these shows had negative representations of women. I kept waiting for a book to come out, but it never did, and in 2008 I decided I would do it. The real takeaway is that reality TV has been functioning as backlash against women’s rights and social justice, and it’s taking place under the deeply manipulative lie that this is real. The other finding is that reality TV has been able to achieve a vision of the world where women not only appear to have no real choices, but we don’t even appear to want any.

“It can be very difficult to be true to who you are if you mostly follow media messages about who you’re supposed to be.” What words of advice do you have for high school girls and college women?

I think one of the most important things is to learn who you are, what you believe, what your values are, and to always be authentic to your own values. Because the corporate media and social media are all around us now and it’s almost impossible to escape the messages of what we’re supposed to be, and almost all of those messages are controlled by corporate agendas that don’t have our dignity and value at heart. It can be very difficult to be true to who you are if you mostly follow media messages about who you’re supposed to be.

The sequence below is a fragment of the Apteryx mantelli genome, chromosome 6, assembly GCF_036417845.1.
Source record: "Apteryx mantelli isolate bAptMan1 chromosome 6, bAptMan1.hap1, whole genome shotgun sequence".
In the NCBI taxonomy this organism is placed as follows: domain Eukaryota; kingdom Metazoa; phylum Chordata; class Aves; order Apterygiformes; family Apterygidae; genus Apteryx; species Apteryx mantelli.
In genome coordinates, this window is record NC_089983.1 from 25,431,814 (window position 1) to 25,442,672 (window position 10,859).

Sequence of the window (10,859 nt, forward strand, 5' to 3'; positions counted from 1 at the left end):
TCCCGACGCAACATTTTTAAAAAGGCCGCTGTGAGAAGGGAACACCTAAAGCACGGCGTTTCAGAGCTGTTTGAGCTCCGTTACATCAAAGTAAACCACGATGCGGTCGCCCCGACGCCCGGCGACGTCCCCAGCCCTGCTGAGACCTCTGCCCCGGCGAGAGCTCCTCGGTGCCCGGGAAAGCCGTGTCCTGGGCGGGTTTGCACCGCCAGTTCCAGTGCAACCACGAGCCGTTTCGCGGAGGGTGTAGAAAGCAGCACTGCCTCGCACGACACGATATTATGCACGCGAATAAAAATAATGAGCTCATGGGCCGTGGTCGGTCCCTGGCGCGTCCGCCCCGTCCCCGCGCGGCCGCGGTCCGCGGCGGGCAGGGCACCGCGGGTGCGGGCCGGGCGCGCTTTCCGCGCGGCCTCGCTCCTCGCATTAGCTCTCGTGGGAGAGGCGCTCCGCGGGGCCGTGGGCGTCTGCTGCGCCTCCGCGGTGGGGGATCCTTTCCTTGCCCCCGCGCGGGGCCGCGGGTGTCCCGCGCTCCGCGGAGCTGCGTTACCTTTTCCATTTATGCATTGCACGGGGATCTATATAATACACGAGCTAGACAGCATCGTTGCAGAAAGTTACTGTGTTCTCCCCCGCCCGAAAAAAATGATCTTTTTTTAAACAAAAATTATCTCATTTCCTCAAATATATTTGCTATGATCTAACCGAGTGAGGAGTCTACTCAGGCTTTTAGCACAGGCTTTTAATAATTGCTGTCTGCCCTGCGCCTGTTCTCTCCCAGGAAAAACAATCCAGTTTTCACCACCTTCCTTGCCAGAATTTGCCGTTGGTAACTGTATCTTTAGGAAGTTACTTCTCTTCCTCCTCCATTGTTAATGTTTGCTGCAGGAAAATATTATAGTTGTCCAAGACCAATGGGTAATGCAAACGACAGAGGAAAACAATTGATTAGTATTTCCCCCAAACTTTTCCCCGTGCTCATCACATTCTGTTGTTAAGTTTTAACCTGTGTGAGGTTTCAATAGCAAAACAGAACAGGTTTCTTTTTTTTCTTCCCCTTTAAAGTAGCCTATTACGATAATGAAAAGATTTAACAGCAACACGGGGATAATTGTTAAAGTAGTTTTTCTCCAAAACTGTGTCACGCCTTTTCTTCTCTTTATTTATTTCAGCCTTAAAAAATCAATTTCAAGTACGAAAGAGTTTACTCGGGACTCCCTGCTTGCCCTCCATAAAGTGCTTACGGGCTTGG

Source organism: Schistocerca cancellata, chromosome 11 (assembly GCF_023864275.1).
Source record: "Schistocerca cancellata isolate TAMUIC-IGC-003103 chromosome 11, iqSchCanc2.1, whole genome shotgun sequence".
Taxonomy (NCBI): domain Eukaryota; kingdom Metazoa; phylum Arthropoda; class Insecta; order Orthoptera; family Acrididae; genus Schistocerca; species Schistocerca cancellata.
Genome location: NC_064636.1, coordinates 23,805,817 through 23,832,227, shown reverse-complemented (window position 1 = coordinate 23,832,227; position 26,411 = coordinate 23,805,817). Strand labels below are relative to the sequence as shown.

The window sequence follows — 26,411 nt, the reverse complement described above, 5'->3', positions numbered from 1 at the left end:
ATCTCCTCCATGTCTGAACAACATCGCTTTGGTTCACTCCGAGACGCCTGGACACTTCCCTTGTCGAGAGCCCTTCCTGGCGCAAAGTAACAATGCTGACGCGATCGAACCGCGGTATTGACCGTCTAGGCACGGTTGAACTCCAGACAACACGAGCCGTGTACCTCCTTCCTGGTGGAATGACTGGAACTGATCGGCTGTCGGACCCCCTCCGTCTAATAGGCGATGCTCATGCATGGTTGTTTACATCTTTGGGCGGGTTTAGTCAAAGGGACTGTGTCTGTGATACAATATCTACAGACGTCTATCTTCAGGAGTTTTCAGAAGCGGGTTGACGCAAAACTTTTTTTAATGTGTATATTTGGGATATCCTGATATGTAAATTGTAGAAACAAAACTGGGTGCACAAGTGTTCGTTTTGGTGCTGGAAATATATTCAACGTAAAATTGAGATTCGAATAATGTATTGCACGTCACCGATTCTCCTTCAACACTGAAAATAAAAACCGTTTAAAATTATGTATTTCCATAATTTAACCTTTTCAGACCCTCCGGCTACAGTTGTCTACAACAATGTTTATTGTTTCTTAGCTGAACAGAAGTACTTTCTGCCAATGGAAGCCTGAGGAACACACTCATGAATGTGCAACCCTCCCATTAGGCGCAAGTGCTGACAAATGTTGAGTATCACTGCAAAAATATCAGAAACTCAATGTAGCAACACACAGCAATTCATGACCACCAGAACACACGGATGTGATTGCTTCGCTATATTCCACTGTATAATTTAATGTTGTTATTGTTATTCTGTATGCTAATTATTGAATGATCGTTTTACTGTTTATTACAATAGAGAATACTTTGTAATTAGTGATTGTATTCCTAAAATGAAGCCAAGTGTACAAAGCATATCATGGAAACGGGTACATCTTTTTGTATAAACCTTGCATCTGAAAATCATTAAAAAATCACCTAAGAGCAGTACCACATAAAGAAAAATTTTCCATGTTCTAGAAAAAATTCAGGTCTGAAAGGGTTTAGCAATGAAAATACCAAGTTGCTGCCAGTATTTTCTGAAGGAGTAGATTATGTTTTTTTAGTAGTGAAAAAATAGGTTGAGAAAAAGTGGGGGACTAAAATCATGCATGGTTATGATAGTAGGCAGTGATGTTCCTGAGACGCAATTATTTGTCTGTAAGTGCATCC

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smart girl The world today is full of uncertainty and excitement. Although the millennial generation is faced with many hardships, we live in a time where we are encouraged to think outside the box. Technology allows us to take matters into our own hands and create our own opportunities. The new normal is that there is no normal. This generation is pushing boundaries; we are incredibly entrepreneurial and we have the opportunity to build our brand and following through social media. Thinking within the lines never got me anywhere. Do you know how crazy people thought I was for thinking I could produce and host an hour long radio talk show at 16 years old? I was told that it was never going to work, people would never take me seriously, and that I was just too young. I believed in myself enough to at least try before I succumbed to the negative chatter amongst my peers and elders.